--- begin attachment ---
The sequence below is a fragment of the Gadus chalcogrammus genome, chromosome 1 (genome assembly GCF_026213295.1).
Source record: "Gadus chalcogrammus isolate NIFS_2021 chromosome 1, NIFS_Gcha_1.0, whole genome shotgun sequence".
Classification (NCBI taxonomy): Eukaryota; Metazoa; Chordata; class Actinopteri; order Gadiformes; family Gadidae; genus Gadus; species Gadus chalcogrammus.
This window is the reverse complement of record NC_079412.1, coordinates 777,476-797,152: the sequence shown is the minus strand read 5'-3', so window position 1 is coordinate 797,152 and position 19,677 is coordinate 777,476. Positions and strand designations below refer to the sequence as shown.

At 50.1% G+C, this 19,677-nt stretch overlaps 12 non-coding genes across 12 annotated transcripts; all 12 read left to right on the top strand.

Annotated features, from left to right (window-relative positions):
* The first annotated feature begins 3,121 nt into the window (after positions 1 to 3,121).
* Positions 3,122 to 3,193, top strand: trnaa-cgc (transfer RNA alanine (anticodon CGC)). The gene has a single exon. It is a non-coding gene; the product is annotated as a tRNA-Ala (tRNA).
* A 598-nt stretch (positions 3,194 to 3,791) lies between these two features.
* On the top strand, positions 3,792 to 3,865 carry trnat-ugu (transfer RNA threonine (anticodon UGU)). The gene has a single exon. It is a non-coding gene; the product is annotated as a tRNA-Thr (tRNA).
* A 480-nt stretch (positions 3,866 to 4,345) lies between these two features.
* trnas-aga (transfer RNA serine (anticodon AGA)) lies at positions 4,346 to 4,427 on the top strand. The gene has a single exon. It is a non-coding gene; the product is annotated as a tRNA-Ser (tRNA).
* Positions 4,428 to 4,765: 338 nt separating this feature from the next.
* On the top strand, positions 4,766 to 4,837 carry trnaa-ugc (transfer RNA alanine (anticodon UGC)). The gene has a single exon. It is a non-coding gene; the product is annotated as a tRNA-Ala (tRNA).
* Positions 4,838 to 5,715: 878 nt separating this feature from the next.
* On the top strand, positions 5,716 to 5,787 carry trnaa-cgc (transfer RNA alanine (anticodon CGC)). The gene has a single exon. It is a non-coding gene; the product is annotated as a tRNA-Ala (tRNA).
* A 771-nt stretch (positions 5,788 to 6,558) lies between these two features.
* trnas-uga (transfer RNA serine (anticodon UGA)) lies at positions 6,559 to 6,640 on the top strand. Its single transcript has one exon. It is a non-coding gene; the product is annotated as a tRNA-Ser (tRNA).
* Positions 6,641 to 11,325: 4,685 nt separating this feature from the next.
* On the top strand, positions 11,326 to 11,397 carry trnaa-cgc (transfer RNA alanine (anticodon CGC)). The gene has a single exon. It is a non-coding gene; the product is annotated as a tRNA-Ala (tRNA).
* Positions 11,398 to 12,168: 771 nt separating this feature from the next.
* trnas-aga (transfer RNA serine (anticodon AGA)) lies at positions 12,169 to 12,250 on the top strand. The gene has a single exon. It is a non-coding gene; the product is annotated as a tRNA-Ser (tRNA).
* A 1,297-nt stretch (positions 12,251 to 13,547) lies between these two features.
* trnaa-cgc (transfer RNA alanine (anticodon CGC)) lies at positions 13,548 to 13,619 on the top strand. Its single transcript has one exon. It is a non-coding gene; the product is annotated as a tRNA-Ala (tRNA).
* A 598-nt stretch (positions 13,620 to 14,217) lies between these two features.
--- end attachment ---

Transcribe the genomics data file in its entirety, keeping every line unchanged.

The sequence below is a fragment of the Gadus chalcogrammus genome, chromosome 1 (genome assembly GCF_026213295.1).
Source record: "Gadus chalcogrammus isolate NIFS_2021 chromosome 1, NIFS_Gcha_1.0, whole genome shotgun sequence".
Classification (NCBI taxonomy): Eukaryota; Metazoa; Chordata; class Actinopteri; order Gadiformes; family Gadidae; genus Gadus; species Gadus chalcogrammus.
This window is the reverse complement of record NC_079412.1, coordinates 777,476-797,152: the sequence shown is the minus strand read 5'-3', so window position 1 is coordinate 797,152 and position 19,677 is coordinate 777,476. Positions and strand designations below refer to the sequence as shown.

At 50.1% G+C, this 19,677-nt stretch overlaps 12 non-coding genes across 12 annotated transcripts; all 12 read left to right on the top strand.

Annotated features, from left to right (window-relative positions):
* The first annotated feature begins 3,121 nt into the window (after positions 1 to 3,121).
* Positions 3,122 to 3,193, top strand: trnaa-cgc (transfer RNA alanine (anticodon CGC)). The gene has a single exon. It is a non-coding gene; the product is annotated as a tRNA-Ala (tRNA).
* A 598-nt stretch (positions 3,194 to 3,791) lies between these two features.
* On the top strand, positions 3,792 to 3,865 carry trnat-ugu (transfer RNA threonine (anticodon UGU)). The gene has a single exon. It is a non-coding gene; the product is annotated as a tRNA-Thr (tRNA).
* A 480-nt stretch (positions 3,866 to 4,345) lies between these two features.
* trnas-aga (transfer RNA serine (anticodon AGA)) lies at positions 4,346 to 4,427 on the top strand. The gene has a single exon. It is a non-coding gene; the product is annotated as a tRNA-Ser (tRNA).
* Positions 4,428 to 4,765: 338 nt separating this feature from the next.
* On the top strand, positions 4,766 to 4,837 carry trnaa-ugc (transfer RNA alanine (anticodon UGC)). The gene has a single exon. It is a non-coding gene; the product is annotated as a tRNA-Ala (tRNA).
* Positions 4,838 to 5,715: 878 nt separating this feature from the next.
* On the top strand, positions 5,716 to 5,787 carry trnaa-cgc (transfer RNA alanine (anticodon CGC)). The gene has a single exon. It is a non-coding gene; the product is annotated as a tRNA-Ala (tRNA).
* A 771-nt stretch (positions 5,788 to 6,558) lies between these two features.
* trnas-uga (transfer RNA serine (anticodon UGA)) lies at positions 6,559 to 6,640 on the top strand. Its single transcript has one exon. It is a non-coding gene; the product is annotated as a tRNA-Ser (tRNA).
* Positions 6,641 to 11,325: 4,685 nt separating this feature from the next.
* On the top strand, positions 11,326 to 11,397 carry trnaa-cgc (transfer RNA alanine (anticodon CGC)). The gene has a single exon. It is a non-coding gene; the product is annotated as a tRNA-Ala (tRNA).
* Positions 11,398 to 12,168: 771 nt separating this feature from the next.
* trnas-aga (transfer RNA serine (anticodon AGA)) lies at positions 12,169 to 12,250 on the top strand. The gene has a single exon. It is a non-coding gene; the product is annotated as a tRNA-Ser (tRNA).
* A 1,297-nt stretch (positions 12,251 to 13,547) lies between these two features.
* trnaa-cgc (transfer RNA alanine (anticodon CGC)) lies at positions 13,548 to 13,619 on the top strand. Its single transcript has one exon. It is a non-coding gene; the product is annotated as a tRNA-Ala (tRNA).
* A 598-nt stretch (positions 13,620 to 14,217) lies between these two features.